Some factors which affect your ability to attract new partners and are outside of your control, such as locality; housing; access to good schools; public transport etc, but there are many things you can control. Prospective new partners will always undertake some form of assessment of your practice, and you can take steps to help ensure your partnership stands out from the crowd.
Prospective partners will want to be sure that they’re joining a well managed and financially viable partnership. You can evidence this early in negotiations by providing a ‘due diligence pack’ including:
- Partnership Agreement. Ensure your partnership agreement is up to date and fit for purpose (our free checklist will help you);
- Property documents. If the premises are freehold and owned by some or all of the partners, include the Title documents and the agreement by which the partnership can occupy the premises (this may be in the Partnership Deed or a separate licence or Declaration of Trust). Also, check the Title documents are not still in the names of retired/bought out former-partners. If you are a tenant in leasehold premises, include a copy of the lease and check that it has been properly assigned and that you are compliant with it. Document any issues.
- Contracts: Include a copy of your GMS/PMS contract as well as any another key sources of practice income such as public health or network contracts
- Partnership accounts for the last 3 years. Include an explanation of key movements
- Disputes and contingent liabilities: Prepare a list of known potential liabilities, such as service charge disputes with your landlord, employee disputes, patient complaints etc, and explain what you are doing to mitigate them. Every practice has a few ‘issues’ and it is much better to be upfront about these rather than pretending they don’t exist and risk a partnership dispute later.
- Regulatory Reports. Include the latest CQC report as well as any relevant correspondence from NHSE or indeed the GMC
Just make sure that your prospective recruit has signed up to your confidentiality agreement before you provide him or her with the due diligence pack!
Many new GP partners are reluctant to invest significant capital when they are already saddled with student debt, mortgages and other financial commitments. Having a realistic expectation as to what they can afford to invest into the business is important. If you oblige new partners to buy into the surgery or commit large sums of working capital on or near admission, you will inevitably put some good candidates off.
It is often a good idea to invite a potential partner to talk through the Partnership accounts with your accountant. The accountant can produce forecasts of their likely future income which will also help to build their confidence in you.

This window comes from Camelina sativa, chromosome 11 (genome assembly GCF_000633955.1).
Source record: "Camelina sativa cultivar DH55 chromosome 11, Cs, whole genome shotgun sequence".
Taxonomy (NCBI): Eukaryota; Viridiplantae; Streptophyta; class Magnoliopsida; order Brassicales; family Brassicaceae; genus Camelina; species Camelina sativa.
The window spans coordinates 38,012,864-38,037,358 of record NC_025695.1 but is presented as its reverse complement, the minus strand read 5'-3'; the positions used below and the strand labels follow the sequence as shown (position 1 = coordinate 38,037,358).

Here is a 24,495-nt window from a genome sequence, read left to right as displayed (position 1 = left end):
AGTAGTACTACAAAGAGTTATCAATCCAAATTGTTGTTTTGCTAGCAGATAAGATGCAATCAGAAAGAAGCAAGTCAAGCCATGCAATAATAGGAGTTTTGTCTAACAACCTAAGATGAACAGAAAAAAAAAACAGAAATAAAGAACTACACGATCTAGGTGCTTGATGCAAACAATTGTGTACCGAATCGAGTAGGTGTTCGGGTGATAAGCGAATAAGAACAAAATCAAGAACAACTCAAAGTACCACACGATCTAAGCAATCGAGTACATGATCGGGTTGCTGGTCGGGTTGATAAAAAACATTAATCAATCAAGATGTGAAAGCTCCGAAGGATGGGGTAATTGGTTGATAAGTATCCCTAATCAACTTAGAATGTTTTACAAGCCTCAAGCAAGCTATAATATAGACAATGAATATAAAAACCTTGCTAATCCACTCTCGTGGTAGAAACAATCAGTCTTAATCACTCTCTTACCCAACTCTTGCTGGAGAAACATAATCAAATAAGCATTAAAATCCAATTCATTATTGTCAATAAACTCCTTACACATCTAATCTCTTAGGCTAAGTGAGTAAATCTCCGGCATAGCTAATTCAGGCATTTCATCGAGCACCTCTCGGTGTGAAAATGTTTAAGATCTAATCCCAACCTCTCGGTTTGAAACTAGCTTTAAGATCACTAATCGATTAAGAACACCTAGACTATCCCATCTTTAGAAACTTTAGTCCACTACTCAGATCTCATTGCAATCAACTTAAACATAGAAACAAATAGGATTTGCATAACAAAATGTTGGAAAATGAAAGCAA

In the end, most partners join a new practice because they feel there is a ‘good fit’. Due diligence and other checks are really just ways to confirm a preliminary decision that has already been made based on gut instinct. Many people regard this as outside of their control, but it can be managed. The trick is to have a clear culture in the practice and ensure everyone subscribes to it. Could you succinctly describe the culture in your practice? Would the receptionist describe it in the same way? Would the patients also recognise it? Think about promoting your own ‘vision & culture’ statement. Articulating the culture you are aiming to achieve will help the business deliver it. The culture will be different for each practice and it can be supported by policies. Importantly it should apply from the most junior employees to the most senior of partners, but if everyone clearly works towards the same culture there is a much greater chance that you will attract someone else who ‘fits’.
Being prepared before you start the recruitment process can save you many hours of valuable management time when speaking with potential new partners, as well as putting your practice in a strong position to attract the best available candidates. We can provide assistance in assessing the health of your business documents, and a strategy to mitigate any potential problem areas so please do get in touch with one of our experts.
Remember that you need to ‘sell’ the practice just as much as potential new recruits need to sell themselves.
For further information on partnership matters, please contact Daphne Robertson, firstname.lastname@example.org and for information relating to your premises, please contact Bethan Dodd, email@example.com